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Simplifying Tag Tracking: The Universal Tracking Container
As part of my role includes integration engineering for an analytics vendor, I spend a substantial amount of time writing, testing, and validating tags to ensure our clients are capturing the appropriate data. But even after all my work is QA’d, it can take days or in some cases, weeks for the tags to be placed into production on an advertiser’s site. Why?
Universal Tracking Containers
Advertisers engage with technology vendors to improve efficiency and drive revenue. As a result, vendor integration delays have a high opportunity cost caused by the web development (webdev) queue directly associated with lost revenue. This is where DART’s analytics system got it right: the floodlight container tag.
The concept is painfully simple – DART provides a universal tracking container in the form of a pixel which, when called, displays the code for all pixels stored within the container. Once webdev installs the container pixel into production, program managers can easily manage the floodlight container without any webdev involvement.
There are independent providers of universal tag containers, but no other analytics system has such a clean and convenient environment to add and remove vendor pixels.
Unfortunately, it is this author’s opinion that DART is not the most comprehensive and intuitive tool on the market. There are several systems that are easier to navigate and learn, including the free alternative, Google Analytics.
But these shortcomings can be overlooked for certain companies suffering from bureaucratic inefficiencies such as significant delays for jobs like posting a new tracking tag. So two questions bubble to the surface:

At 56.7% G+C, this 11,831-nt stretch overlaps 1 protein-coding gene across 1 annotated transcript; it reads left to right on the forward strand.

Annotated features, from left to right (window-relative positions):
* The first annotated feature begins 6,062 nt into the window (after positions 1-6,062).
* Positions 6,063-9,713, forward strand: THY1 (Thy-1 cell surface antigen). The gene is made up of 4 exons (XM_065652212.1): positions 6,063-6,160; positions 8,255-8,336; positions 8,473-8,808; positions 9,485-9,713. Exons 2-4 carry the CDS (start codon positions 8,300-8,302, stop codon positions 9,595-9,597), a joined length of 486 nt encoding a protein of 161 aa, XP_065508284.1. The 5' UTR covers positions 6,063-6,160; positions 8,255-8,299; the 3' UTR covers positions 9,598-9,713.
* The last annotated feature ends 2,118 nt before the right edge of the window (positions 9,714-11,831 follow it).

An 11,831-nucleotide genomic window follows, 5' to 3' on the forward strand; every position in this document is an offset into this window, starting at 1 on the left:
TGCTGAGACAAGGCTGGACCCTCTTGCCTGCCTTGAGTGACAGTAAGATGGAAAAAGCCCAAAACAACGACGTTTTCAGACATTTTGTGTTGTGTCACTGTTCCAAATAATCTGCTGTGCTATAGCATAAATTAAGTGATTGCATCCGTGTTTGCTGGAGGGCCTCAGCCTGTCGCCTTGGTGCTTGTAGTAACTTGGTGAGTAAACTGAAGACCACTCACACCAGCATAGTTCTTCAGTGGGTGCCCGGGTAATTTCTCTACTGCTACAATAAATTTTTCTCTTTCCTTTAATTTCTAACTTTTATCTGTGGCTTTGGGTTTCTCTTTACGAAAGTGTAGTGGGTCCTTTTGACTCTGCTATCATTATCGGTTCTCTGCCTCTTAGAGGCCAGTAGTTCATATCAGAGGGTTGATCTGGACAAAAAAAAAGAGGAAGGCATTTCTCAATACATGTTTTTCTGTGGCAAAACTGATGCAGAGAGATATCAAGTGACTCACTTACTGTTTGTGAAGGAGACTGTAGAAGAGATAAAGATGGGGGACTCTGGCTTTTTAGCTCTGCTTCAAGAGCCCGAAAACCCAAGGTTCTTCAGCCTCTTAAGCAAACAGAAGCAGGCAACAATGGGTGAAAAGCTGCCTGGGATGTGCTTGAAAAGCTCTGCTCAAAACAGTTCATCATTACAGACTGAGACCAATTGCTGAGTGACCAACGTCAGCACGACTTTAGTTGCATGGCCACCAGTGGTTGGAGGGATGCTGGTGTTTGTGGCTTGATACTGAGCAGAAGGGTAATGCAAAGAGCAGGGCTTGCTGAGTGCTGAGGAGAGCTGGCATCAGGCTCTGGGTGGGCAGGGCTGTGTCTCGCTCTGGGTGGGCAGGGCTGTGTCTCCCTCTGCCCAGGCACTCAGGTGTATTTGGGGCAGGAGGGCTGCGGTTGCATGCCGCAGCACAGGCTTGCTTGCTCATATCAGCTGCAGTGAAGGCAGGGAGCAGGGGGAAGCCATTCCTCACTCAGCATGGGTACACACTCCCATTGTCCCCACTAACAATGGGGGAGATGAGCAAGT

- Is DART worth the money?
- Why aren’t other analytics providers offering a product similar to the floodlight container?
In determining if DART is worth the money, it depends who you ask. If pixel implementation is severely hampering your productivity, then it’s a valid option to consider.
It’s worth noting that Google has been investing heavily in Doubleclick Search as shown by the recent user interface lift, DS3.
It’s AdWords with the additional capability to manage AdCenter and other search engines.
The core add-value propositions are:
- Familiar AdWords UI
- Native Integration with DART and Google Analytics
- Bid Strategies
Having spent extensive time in 3rd party search management tools, DS3 is not reinventing the wheel nor providing much beyond removing the learning curve for AdCenter and putting everything in an AdWords UI, which is nice but not necessarily worth the price.
So unless you need the floodlight tag, DART and DS3 are not the best, nor the cheapest solution on the market.
What About Other Analytics Providers?
The more important question is: why aren’t other analytics providers creating a floodlight tag-esque product?
In my experience, troubleshooting or updating pixels, the floodlight environment allows for instant updates and a 15 minute lag between update and post to production. On a high volume site, this is unparalleled risk mitigation and resolution power directly in the hands of the program manager.
As I previously mentioned, there are businesses specializing in universal tracking tag management systems but they aren’t natively integrated into an analytics system. This means more systems to manage, URL parameters to add, and more cookies/pixels to ensure the proper pixels are called when a visitor engages with your site.
It seems all too logical: a holistic tracking system designed to make clients more self-sufficient. While companies like Adobe Omniture would miss out on those $1,500 development fees for new tag placement and creation, outsourcing this process could even save money as fewer internal resources would be required to handle one-off jobs as advertisers become more DIY.
Hopefully, the other major players – Omniture, Google Analytics, Web Trends, Core Metrics, Channel Advisor, and new systems coming out take heed and empower the program manager, further allowing analytics to move at the speed of the marketer, not the developer.
Opinions expressed in this article are those of the guest author and not necessarily Search Engine Land. Staff authors are listed here.